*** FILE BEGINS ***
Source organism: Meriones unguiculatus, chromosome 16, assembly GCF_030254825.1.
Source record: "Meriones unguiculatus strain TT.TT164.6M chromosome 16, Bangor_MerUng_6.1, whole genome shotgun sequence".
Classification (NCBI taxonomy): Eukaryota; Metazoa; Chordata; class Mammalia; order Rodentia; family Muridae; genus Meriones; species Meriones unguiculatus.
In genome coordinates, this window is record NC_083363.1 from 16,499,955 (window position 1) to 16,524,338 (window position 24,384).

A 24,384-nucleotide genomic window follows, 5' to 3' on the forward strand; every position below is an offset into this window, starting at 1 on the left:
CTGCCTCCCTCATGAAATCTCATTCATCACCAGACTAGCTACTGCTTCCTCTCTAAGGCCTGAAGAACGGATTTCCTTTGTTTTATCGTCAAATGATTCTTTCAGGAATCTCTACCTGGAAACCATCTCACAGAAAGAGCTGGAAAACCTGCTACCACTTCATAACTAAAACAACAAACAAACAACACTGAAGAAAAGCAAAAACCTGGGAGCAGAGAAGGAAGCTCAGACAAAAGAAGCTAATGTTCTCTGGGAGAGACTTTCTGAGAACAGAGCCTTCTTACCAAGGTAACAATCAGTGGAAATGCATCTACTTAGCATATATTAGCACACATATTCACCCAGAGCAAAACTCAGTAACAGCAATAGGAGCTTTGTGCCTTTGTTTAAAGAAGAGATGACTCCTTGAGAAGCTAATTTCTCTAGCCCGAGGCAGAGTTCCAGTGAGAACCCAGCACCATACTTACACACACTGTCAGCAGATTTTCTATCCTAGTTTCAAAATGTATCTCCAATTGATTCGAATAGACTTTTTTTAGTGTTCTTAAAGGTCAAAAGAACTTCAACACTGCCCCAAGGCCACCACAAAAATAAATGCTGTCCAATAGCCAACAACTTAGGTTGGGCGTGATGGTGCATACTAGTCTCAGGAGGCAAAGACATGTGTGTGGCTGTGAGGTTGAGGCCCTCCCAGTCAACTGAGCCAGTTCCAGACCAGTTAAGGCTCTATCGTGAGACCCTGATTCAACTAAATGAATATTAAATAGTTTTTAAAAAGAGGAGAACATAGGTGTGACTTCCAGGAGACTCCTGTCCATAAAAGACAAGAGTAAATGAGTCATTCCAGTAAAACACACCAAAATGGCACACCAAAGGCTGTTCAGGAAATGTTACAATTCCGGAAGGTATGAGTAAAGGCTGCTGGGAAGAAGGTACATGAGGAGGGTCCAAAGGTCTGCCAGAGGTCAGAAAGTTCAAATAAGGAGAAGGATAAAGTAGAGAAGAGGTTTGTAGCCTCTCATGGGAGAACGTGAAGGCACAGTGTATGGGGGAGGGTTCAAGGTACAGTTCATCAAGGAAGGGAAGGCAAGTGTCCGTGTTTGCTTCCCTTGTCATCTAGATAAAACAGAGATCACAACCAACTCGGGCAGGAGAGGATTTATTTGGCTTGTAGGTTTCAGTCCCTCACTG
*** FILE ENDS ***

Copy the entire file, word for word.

Source organism: Meriones unguiculatus, chromosome 16, assembly GCF_030254825.1.
Source record: "Meriones unguiculatus strain TT.TT164.6M chromosome 16, Bangor_MerUng_6.1, whole genome shotgun sequence".
Classification (NCBI taxonomy): Eukaryota; Metazoa; Chordata; class Mammalia; order Rodentia; family Muridae; genus Meriones; species Meriones unguiculatus.
In genome coordinates, this window is record NC_083363.1 from 16,499,955 (window position 1) to 16,524,338 (window position 24,384).

A 24,384-nucleotide genomic window follows, 5' to 3' on the forward strand; every position below is an offset into this window, starting at 1 on the left:
CTGCCTCCCTCATGAAATCTCATTCATCACCAGACTAGCTACTGCTTCCTCTCTAAGGCCTGAAGAACGGATTTCCTTTGTTTTATCGTCAAATGATTCTTTCAGGAATCTCTACCTGGAAACCATCTCACAGAAAGAGCTGGAAAACCTGCTACCACTTCATAACTAAAACAACAAACAAACAACACTGAAGAAAAGCAAAAACCTGGGAGCAGAGAAGGAAGCTCAGACAAAAGAAGCTAATGTTCTCTGGGAGAGACTTTCTGAGAACAGAGCCTTCTTACCAAGGTAACAATCAGTGGAAATGCATCTACTTAGCATATATTAGCACACATATTCACCCAGAGCAAAACTCAGTAACAGCAATAGGAGCTTTGTGCCTTTGTTTAAAGAAGAGATGACTCCTTGAGAAGCTAATTTCTCTAGCCCGAGGCAGAGTTCCAGTGAGAACCCAGCACCATACTTACACACACTGTCAGCAGATTTTCTATCCTAGTTTCAAAATGTATCTCCAATTGATTCGAATAGACTTTTTTTAGTGTTCTTAAAGGTCAAAAGAACTTCAACACTGCCCCAAGGCCACCACAAAAATAAATGCTGTCCAATAGCCAACAACTTAGGTTGGGCGTGATGGTGCATACTAGTCTCAGGAGGCAAAGACATGTGTGTGGCTGTGAGGTTGAGGCCCTCCCAGTCAACTGAGCCAGTTCCAGACCAGTTAAGGCTCTATCGTGAGACCCTGATTCAACTAAATGAATATTAAATAGTTTTTAAAAAGAGGAGAACATAGGTGTGACTTCCAGGAGACTCCTGTCCATAAAAGACAAGAGTAAATGAGTCATTCCAGTAAAACACACCAAAATGGCACACCAAAGGCTGTTCAGGAAATGTTACAATTCCGGAAGGTATGAGTAAAGGCTGCTGGGAAGAAGGTACATGAGGAGGGTCCAAAGGTCTGCCAGAGGTCAGAAAGTTCAAATAAGGAGAAGGATAAAGTAGAGAAGAGGTTTGTAGCCTCTCATGGGAGAACGTGAAGGCACAGTGTATGGGGGAGGGTTCAAGGTACAGTTCATCAAGGAAGGGAAGGCAAGTGTCCGTGTTTGCTTCCCTTGTCATCTAGATAAAACAGAGATCACAACCAACTCGGGCAGGAGAGGATTTATTTGGCTTGTAGGTTTCAGTCCCTCACTG